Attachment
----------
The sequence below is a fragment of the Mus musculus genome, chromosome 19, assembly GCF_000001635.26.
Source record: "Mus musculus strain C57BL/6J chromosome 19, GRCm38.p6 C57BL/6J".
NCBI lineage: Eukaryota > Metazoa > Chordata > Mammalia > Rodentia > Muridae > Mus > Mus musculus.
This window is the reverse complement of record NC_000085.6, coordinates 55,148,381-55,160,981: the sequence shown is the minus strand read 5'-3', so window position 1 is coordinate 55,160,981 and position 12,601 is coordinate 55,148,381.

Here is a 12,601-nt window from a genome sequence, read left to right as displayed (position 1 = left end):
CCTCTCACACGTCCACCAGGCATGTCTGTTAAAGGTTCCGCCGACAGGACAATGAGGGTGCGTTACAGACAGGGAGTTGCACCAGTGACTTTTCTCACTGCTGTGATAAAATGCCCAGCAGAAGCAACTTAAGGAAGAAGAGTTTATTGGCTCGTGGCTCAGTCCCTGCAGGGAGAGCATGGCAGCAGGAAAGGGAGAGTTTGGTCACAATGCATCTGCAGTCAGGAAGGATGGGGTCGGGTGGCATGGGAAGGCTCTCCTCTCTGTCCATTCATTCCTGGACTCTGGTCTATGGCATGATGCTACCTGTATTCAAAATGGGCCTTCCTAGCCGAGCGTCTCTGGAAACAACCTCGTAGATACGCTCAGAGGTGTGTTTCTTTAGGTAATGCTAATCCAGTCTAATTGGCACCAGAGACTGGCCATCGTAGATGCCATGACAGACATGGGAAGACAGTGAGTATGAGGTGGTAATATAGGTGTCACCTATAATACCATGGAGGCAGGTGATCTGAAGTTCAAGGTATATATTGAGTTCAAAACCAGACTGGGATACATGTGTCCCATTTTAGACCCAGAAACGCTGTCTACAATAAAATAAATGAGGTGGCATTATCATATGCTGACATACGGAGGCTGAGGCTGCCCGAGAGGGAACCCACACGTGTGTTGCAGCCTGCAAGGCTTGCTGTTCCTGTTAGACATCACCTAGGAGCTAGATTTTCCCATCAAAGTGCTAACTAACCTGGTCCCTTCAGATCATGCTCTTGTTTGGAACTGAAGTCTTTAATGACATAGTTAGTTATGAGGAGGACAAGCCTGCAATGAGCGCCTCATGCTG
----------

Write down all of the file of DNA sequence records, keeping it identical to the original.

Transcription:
The sequence below is a fragment of the Mus musculus genome, chromosome 19, assembly GCF_000001635.26.
Source record: "Mus musculus strain C57BL/6J chromosome 19, GRCm38.p6 C57BL/6J".
NCBI lineage: Eukaryota > Metazoa > Chordata > Mammalia > Rodentia > Muridae > Mus > Mus musculus.
This window is the reverse complement of record NC_000085.6, coordinates 55,148,381-55,160,981: the sequence shown is the minus strand read 5'-3', so window position 1 is coordinate 55,160,981 and position 12,601 is coordinate 55,148,381.

Here is a 12,601-nt window from a genome sequence, read left to right as displayed (position 1 = left end):
CCTCTCACACGTCCACCAGGCATGTCTGTTAAAGGTTCCGCCGACAGGACAATGAGGGTGCGTTACAGACAGGGAGTTGCACCAGTGACTTTTCTCACTGCTGTGATAAAATGCCCAGCAGAAGCAACTTAAGGAAGAAGAGTTTATTGGCTCGTGGCTCAGTCCCTGCAGGGAGAGCATGGCAGCAGGAAAGGGAGAGTTTGGTCACAATGCATCTGCAGTCAGGAAGGATGGGGTCGGGTGGCATGGGAAGGCTCTCCTCTCTGTCCATTCATTCCTGGACTCTGGTCTATGGCATGATGCTACCTGTATTCAAAATGGGCCTTCCTAGCCGAGCGTCTCTGGAAACAACCTCGTAGATACGCTCAGAGGTGTGTTTCTTTAGGTAATGCTAATCCAGTCTAATTGGCACCAGAGACTGGCCATCGTAGATGCCATGACAGACATGGGAAGACAGTGAGTATGAGGTGGTAATATAGGTGTCACCTATAATACCATGGAGGCAGGTGATCTGAAGTTCAAGGTATATATTGAGTTCAAAACCAGACTGGGATACATGTGTCCCATTTTAGACCCAGAAACGCTGTCTACAATAAAATAAATGAGGTGGCATTATCATATGCTGACATACGGAGGCTGAGGCTGCCCGAGAGGGAACCCACACGTGTGTTGCAGCCTGCAAGGCTTGCTGTTCCTGTTAGACATCACCTAGGAGCTAGATTTTCCCATCAAAGTGCTAACTAACCTGGTCCCTTCAGATCATGCTCTTGTTTGGAACTGAAGTCTTTAATGACATAGTTAGTTATGAGGAGGACAAGCCTGCAATGAGCGCCTCATGCTG